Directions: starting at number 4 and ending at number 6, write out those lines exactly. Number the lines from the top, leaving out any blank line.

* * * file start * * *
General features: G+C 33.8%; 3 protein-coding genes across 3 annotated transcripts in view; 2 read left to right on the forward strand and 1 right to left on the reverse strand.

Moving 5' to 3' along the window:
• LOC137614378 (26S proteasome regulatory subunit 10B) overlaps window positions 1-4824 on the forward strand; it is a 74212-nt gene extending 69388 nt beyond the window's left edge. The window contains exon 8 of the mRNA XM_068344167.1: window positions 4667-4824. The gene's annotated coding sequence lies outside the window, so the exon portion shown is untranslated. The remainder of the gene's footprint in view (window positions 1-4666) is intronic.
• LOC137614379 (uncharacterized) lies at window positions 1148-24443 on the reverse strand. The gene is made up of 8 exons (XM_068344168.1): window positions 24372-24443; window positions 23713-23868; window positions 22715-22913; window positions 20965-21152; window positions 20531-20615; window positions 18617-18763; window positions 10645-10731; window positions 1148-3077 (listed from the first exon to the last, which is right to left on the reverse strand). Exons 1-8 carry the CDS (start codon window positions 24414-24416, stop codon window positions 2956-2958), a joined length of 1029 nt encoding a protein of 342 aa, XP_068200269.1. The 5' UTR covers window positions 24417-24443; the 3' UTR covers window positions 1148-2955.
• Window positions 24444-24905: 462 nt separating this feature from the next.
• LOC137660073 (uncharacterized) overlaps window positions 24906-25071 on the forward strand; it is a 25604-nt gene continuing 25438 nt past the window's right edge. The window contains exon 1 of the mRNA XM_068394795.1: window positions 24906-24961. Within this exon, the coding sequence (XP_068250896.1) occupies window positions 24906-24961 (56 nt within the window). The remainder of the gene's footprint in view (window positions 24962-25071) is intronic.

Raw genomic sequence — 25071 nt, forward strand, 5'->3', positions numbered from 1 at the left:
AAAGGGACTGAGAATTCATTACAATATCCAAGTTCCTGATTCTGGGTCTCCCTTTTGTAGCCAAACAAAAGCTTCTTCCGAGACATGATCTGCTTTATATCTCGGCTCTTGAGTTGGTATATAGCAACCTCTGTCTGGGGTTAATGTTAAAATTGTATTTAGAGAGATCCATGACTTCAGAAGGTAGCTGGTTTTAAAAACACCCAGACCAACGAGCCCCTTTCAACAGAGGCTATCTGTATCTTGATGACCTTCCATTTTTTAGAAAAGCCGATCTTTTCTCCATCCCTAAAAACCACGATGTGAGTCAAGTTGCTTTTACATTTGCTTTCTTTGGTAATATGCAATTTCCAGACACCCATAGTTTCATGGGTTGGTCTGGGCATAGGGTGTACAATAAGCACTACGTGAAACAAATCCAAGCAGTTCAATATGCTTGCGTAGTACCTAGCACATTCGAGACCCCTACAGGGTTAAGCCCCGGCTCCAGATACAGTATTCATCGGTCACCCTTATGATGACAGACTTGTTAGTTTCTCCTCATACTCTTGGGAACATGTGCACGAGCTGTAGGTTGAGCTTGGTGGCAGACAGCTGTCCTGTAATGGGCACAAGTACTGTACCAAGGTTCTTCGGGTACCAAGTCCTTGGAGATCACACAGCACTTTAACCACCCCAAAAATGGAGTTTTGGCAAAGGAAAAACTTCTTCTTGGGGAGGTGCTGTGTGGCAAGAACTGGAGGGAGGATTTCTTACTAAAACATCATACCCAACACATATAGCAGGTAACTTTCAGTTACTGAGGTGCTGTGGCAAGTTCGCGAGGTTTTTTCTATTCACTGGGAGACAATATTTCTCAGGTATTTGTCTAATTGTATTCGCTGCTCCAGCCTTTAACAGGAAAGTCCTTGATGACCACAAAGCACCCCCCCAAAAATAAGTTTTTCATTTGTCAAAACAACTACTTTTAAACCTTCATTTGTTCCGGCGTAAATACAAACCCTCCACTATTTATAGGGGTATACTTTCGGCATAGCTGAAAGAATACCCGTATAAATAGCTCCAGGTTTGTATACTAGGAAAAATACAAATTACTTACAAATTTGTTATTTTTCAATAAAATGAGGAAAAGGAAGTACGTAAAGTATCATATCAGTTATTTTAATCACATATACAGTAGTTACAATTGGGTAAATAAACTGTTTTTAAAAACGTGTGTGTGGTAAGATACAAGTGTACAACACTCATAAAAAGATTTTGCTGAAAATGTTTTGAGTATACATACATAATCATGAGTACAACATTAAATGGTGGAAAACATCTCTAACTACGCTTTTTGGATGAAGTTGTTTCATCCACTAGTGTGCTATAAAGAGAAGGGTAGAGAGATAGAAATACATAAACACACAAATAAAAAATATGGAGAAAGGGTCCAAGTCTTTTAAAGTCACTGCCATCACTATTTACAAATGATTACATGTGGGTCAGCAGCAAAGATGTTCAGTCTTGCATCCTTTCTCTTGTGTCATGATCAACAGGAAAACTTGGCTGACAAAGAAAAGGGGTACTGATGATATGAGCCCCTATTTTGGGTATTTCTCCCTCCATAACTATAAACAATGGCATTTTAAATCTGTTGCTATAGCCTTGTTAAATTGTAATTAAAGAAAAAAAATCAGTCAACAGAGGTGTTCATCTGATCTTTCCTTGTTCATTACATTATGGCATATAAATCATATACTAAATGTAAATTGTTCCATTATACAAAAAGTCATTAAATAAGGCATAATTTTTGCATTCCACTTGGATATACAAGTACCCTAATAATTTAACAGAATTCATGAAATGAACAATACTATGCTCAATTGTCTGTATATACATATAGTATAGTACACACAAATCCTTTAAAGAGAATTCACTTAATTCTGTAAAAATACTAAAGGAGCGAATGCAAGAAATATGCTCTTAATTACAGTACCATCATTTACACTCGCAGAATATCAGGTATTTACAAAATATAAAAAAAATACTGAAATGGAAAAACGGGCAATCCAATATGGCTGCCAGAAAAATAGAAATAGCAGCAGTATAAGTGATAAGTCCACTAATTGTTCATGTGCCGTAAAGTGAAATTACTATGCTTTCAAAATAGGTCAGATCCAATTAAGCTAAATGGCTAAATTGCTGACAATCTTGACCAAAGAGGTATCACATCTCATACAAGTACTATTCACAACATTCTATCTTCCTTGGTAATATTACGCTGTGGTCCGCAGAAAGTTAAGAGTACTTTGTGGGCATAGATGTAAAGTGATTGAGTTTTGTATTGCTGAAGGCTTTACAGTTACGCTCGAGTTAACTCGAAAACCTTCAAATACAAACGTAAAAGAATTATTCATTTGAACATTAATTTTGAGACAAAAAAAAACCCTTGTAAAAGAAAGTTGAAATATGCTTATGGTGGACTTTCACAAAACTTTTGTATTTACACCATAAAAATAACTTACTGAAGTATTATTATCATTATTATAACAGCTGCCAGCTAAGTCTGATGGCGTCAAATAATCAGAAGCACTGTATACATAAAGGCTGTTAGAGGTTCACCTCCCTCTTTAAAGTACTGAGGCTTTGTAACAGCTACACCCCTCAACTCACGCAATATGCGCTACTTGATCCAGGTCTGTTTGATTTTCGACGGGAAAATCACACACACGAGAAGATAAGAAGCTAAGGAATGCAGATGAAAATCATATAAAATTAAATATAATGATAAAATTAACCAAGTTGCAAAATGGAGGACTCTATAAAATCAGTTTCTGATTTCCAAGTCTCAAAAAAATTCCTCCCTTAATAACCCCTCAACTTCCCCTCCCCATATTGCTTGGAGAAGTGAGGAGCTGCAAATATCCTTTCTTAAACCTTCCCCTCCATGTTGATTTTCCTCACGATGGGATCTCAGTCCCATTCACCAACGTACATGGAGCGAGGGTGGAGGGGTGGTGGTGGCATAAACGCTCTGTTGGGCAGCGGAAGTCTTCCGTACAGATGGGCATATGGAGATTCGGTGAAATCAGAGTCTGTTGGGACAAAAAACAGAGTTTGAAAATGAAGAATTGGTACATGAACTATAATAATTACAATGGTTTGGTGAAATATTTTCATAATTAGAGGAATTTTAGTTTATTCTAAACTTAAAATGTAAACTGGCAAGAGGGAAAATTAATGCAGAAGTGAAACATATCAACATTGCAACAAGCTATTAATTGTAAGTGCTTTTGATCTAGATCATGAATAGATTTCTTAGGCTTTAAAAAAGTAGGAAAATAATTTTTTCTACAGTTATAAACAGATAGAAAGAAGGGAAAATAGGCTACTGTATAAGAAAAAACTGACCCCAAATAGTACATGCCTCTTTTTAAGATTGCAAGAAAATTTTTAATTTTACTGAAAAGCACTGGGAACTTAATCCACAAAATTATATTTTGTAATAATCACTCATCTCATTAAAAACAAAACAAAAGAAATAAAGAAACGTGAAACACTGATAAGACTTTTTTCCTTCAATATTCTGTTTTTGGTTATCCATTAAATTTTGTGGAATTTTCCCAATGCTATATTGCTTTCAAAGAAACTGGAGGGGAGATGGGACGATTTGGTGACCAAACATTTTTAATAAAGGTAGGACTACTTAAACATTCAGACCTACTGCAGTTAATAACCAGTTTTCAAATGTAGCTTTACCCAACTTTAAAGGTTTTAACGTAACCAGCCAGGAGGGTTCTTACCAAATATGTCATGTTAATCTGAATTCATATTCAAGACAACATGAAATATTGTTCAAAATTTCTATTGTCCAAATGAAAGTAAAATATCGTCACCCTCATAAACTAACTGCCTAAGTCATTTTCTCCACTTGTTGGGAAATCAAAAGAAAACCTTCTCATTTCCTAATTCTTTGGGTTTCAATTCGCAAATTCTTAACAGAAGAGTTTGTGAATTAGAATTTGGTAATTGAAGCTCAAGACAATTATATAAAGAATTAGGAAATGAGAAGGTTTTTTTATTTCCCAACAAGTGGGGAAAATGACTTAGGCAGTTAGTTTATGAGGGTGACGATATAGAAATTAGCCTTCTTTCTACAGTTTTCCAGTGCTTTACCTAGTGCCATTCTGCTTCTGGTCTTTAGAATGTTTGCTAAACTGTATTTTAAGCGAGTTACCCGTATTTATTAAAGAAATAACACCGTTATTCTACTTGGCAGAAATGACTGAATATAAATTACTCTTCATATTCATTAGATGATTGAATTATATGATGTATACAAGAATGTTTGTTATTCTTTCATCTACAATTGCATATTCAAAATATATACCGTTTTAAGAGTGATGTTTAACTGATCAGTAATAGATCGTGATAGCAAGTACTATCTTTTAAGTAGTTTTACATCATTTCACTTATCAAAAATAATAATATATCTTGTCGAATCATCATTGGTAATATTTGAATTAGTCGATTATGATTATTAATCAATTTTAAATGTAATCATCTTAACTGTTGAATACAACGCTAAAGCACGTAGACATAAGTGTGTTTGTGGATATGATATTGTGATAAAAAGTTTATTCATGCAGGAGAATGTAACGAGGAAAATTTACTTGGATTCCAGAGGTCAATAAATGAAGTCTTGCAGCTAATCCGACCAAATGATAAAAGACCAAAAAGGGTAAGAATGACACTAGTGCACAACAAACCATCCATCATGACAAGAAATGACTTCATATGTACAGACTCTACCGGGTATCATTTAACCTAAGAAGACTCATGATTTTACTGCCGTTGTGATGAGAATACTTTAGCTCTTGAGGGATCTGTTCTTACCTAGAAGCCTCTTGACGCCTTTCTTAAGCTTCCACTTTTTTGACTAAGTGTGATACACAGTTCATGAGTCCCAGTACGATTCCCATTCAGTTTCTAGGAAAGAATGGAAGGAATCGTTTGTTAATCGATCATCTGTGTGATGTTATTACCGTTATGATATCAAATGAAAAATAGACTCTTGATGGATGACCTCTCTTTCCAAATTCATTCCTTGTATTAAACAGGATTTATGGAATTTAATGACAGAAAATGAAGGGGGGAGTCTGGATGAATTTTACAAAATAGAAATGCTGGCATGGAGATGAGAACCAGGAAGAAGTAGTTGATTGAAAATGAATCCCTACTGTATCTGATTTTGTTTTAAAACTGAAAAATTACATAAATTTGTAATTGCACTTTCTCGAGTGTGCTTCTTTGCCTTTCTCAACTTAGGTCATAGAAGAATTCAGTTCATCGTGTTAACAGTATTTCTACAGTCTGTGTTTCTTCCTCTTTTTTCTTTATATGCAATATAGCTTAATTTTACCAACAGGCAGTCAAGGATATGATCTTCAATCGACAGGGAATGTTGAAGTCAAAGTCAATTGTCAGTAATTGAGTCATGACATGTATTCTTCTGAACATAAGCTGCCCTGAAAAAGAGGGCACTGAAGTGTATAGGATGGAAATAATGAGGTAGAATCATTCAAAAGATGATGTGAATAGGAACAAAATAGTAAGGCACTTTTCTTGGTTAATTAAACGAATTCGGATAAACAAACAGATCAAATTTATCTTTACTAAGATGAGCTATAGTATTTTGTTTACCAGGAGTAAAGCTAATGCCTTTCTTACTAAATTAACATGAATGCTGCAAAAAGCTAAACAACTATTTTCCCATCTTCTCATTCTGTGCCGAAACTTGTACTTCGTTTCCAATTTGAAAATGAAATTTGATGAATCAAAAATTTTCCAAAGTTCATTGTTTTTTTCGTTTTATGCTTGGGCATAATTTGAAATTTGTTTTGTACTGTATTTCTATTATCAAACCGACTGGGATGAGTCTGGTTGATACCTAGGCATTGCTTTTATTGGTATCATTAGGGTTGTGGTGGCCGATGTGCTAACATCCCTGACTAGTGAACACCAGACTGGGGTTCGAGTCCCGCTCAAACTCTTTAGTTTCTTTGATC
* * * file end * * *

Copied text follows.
• LOC137614379 (uncharacterized) lies at window positions 1148-24443 on the reverse strand. The gene is made up of 8 exons (XM_068344168.1): window positions 24372-24443; window positions 23713-23868; window positions 22715-22913; window positions 20965-21152; window positions 20531-20615; window positions 18617-18763; window positions 10645-10731; window positions 1148-3077 (listed from the first exon to the last, which is right to left on the reverse strand). Exons 1-8 carry the CDS (start codon window positions 24414-24416, stop codon window positions 2956-2958), a joined length of 1029 nt encoding a protein of 342 aa, XP_068200269.1. The 5' UTR covers window positions 24417-24443; the 3' UTR covers window positions 1148-2955.
• Window positions 24444-24905: 462 nt separating this feature from the next.
• LOC137660073 (uncharacterized) overlaps window positions 24906-25071 on the forward strand; it is a 25604-nt gene continuing 25438 nt past the window's right edge. The window contains exon 1 of the mRNA XM_068394795.1: window positions 24906-24961. Within this exon, the coding sequence (XP_068250896.1) occupies window positions 24906-24961 (56 nt within the window). The remainder of the gene's footprint in view (window positions 24962-25071) is intronic.